Cornering fast feels great and improving how you corner will have benefits whatever cycling you do.
Whether you ride sportives, race on the road, or commute to work, learning how to take corners like a pro will help you to ride safely and quickly.
Mind The Terrain
Look for and avoid sand, rocks or cracks that could cause you to slip. After you know what the riding conditions are in a particular corner, you can slowly increase your speed each time.
Do all your braking before the turn. Weight distribution is critical: To keep from sliding out, weight the front wheel by putting your hands in the drops of the handlebar with your elbows bent. Next, exert pressure with your outside hand and foot, creating angulation like you would in a ski turn. Don’t try to pedal in a corner.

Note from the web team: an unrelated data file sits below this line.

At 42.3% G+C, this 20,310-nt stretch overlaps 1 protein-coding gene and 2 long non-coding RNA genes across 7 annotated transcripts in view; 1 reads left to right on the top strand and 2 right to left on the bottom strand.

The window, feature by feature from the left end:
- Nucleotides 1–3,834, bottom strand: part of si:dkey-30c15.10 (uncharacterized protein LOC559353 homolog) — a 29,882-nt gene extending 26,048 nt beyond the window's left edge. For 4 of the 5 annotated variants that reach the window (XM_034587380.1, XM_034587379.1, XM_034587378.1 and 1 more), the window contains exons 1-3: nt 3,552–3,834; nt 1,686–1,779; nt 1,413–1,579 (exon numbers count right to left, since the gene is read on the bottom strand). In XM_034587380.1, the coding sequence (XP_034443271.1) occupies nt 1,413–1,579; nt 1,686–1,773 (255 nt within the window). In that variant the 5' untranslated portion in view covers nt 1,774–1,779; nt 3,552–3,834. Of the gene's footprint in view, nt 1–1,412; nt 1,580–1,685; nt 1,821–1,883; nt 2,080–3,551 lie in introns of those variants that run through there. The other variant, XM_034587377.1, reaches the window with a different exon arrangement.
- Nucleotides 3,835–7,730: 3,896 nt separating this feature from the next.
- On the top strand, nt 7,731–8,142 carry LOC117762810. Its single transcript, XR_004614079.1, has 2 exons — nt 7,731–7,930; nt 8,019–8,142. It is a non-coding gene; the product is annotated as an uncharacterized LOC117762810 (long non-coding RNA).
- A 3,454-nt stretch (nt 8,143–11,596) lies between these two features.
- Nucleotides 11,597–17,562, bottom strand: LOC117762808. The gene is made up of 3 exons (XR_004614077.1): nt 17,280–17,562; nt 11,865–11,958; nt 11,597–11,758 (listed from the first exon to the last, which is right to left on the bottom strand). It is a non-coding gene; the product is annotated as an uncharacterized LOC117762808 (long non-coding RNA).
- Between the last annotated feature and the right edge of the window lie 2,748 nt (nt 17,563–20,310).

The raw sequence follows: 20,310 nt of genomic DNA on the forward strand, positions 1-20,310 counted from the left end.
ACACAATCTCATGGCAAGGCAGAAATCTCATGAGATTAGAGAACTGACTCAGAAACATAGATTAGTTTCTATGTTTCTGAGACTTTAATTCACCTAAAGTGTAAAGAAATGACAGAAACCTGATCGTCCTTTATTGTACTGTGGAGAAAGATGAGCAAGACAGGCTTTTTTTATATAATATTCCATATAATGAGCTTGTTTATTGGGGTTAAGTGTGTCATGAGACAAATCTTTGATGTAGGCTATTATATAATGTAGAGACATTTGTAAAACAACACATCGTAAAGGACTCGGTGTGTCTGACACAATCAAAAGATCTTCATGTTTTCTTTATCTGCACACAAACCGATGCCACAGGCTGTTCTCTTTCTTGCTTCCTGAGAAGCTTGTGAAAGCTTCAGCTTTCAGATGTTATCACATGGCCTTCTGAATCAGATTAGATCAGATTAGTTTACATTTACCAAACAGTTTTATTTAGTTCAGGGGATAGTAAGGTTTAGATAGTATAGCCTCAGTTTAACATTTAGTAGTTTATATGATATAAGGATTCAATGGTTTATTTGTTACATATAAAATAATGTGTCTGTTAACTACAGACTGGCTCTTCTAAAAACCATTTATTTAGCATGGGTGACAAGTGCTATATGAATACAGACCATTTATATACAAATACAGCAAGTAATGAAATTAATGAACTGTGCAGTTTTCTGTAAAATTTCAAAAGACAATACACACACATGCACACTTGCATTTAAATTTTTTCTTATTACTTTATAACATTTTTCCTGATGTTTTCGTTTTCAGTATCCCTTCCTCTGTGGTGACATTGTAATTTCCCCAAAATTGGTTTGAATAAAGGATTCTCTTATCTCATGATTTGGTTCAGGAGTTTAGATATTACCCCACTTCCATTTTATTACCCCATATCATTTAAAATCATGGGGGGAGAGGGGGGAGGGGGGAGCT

Lean The Machine
Release the brakes and start the turn by leaning the bike—not your body—into the turn. This can be accomplished by pushing lightly with your inside hand; some call this counter-steering. If the turn is tight or your speed increases, lean the bike farther in, and vice versa.
Aim For The Inside
Carve a smooth arc through the apex of the turn: Start at the outside of the corner, near the center line. Aim toward the inside of the turn, then exit as far to the outside as possible. Do not cross the double yellow line.
In the direction you want to go. This will help you maintain a smooth line.
Make Your Exit
As you come out of the turn, gradually straighten the bike until it’s upright, then start to pedal again.
Mind The Rain
Painted lines, manhole covers and oily pavement become slippery in wet conditions. Wet roads exaggerate everything you do: Braking while the bike is leaning will cause you to skid more easily, and sudden turning can make your wheels slip. So slow down.